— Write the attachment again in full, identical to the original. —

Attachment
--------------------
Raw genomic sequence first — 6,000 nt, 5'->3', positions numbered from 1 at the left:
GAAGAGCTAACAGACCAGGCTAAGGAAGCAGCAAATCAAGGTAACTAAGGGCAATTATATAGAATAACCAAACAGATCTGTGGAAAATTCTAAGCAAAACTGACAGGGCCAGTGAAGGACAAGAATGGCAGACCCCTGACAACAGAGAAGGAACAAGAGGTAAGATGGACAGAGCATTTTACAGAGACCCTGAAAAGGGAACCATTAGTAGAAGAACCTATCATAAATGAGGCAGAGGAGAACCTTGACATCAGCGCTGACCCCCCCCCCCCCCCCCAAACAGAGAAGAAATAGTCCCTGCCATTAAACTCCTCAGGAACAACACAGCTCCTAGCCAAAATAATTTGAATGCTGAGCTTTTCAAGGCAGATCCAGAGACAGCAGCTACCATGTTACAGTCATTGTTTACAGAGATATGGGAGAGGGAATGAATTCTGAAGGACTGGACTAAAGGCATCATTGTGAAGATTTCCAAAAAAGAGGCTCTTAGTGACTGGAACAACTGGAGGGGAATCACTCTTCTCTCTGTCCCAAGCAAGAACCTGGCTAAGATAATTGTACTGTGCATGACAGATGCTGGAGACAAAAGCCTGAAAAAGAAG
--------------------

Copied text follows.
Raw genomic sequence first — 6,000 nt, 5'->3', positions numbered from 1 at the left:
GAAGAGCTAACAGACCAGGCTAAGGAAGCAGCAAATCAAGGTAACTAAGGGCAATTATATAGAATAACCAAACAGATCTGTGGAAAATTCTAAGCAAAACTGACAGGGCCAGTGAAGGACAAGAATGGCAGACCCCTGACAACAGAGAAGGAACAAGAGGTAAGATGGACAGAGCATTTTACAGAGACCCTGAAAAGGGAACCATTAGTAGAAGAACCTATCATAAATGAGGCAGAGGAGAACCTTGACATCAGCGCTGACCCCCCCCCCCCCCCCCAAACAGAGAAGAAATAGTCCCTGCCATTAAACTCCTCAGGAACAACACAGCTCCTAGCCAAAATAATTTGAATGCTGAGCTTTTCAAGGCAGATCCAGAGACAGCAGCTACCATGTTACAGTCATTGTTTACAGAGATATGGGAGAGGGAATGAATTCTGAAGGACTGGACTAAAGGCATCATTGTGAAGATTTCCAAAAAAGAGGCTCTTAGTGACTGGAACAACTGGAGGGGAATCACTCTTCTCTCTGTCCCAAGCAAGAACCTGGCTAAGATAATTGTACTGTGCATGACAGATGCTGGAGACAAAAGCCTGAAAAAGAAG